A Kurdish wedding in the middle of the night.
The dutchies offered to go check first and return if he wasn’t home. So we waited for 10 minutes before we headed up there after them. We rolled into the village trying to find our way with a map app that didn’t have the side roads on it.
It seemed as the entire village had gathered for some sort of gigantic celebration with a live band. We asked around if somebody had seen two cyclists and they pointed us the right way to the warm showers host which lied just next doors, barely 30 meters away from the party.
Apparently the owner who was Swedish was out of town, but the friendly co-owner still allowed to stay there for the night for free. We also met a lovely family who was from Mashhad and they kept us company the entire night. The co-owner of the place cooked us the most delicious meal we had in our entire stay in Iran. Some type of goat cheese, rice and fresh grilled fish seasoned with saffron, in amounts we barely could finish even after a 11 hour long day of cycling. The sale of alcohol is forbidden by islamic law in Iran, but they are very big on alcohol-free beer that often is flavoured with various fruits. The lemon and apple ones were quite good and we often drank this at restaurants. We drank the lemon one, along with coke here. You should try it if you get the opportunity!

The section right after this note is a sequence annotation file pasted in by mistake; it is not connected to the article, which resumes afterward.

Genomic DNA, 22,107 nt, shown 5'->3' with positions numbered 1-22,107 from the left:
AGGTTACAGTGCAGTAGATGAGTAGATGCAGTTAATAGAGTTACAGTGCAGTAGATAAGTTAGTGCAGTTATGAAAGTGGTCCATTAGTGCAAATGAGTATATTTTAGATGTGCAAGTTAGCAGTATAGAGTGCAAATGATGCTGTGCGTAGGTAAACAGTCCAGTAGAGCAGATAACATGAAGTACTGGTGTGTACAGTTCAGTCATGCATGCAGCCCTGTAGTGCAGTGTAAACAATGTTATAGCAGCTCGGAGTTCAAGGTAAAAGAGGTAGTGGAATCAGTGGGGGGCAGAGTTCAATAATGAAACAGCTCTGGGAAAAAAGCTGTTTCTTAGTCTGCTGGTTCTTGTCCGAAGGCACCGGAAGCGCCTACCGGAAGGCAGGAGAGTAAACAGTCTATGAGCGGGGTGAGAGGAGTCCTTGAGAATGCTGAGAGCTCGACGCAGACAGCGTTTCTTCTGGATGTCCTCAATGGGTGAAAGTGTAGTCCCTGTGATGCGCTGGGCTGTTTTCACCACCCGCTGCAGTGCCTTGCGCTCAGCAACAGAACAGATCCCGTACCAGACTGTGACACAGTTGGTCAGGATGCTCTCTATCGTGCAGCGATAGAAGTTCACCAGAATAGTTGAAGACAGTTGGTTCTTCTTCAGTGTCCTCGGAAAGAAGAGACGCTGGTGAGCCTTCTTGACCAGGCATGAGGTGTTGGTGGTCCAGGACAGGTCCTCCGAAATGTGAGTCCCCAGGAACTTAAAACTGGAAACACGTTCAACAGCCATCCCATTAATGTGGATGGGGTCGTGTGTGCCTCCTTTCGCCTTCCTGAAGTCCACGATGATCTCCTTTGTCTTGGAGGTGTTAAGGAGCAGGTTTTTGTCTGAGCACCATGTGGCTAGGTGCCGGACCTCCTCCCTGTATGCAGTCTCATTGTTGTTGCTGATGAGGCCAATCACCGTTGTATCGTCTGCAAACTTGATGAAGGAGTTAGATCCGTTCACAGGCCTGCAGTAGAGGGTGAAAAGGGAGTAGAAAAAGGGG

The buzz of the loud party in the background was undeniable and a very curious Daniel really wanted to go check it out, so the Iranian family took us all there to check it out.
It was a Kurdish wedding and the entire village with hundreds of people and their families from around the country was there to celebrate. Men were ring dancing to energetic Kurdish music. Harm and Daniel were immediately invited to dance with them. Sadly, women are not allowed to dance and they sat in plastic chairs drinking tea whilst looking bored.
None of us had showered and were completely soaked in sweat and dirt but were still welcomed with open arms and served as much tea as we could drink. Everyone was super happy and curious as to why we were there but nobody spoke English. Whilst Harm and Daniel were dancing, Thea and Annemieke were introduced to the bride sitting under a white crescent moon on her throne, but otherwise spent most of their time laughing their asses off at the sight of two awkward white dudes trying to blend in dancing amongst the local people who definitively have had the moves in their blood for hundreds of years. We stayed up very late because of this unforgettable evening, and would only sleep 3-4 hours this night but it was worth it. The music was so unique and awesome and they kept playing many hours past midnight! Sometimes you have to push through even though you don’t have any energy left – you never know what awaits just around the corner.
Two days later we’d split paths with Harm and Annemieke and cycle the remaining 250 km alone to our chosen border Sarakhs, where we would rest one full day before doing the desert dash. We were lucky to have a full day of insane of tailwinds on completely flat roads on our way to Mashhad. We were cruising at 40 km/h without any effort, barely pedaling. Just like that we had done 100 kilometres at 10 in the morning and enjoyed a long lunch break before continuing. Unfortunately during our lunch the winds turned decided to switch directions to the opposite.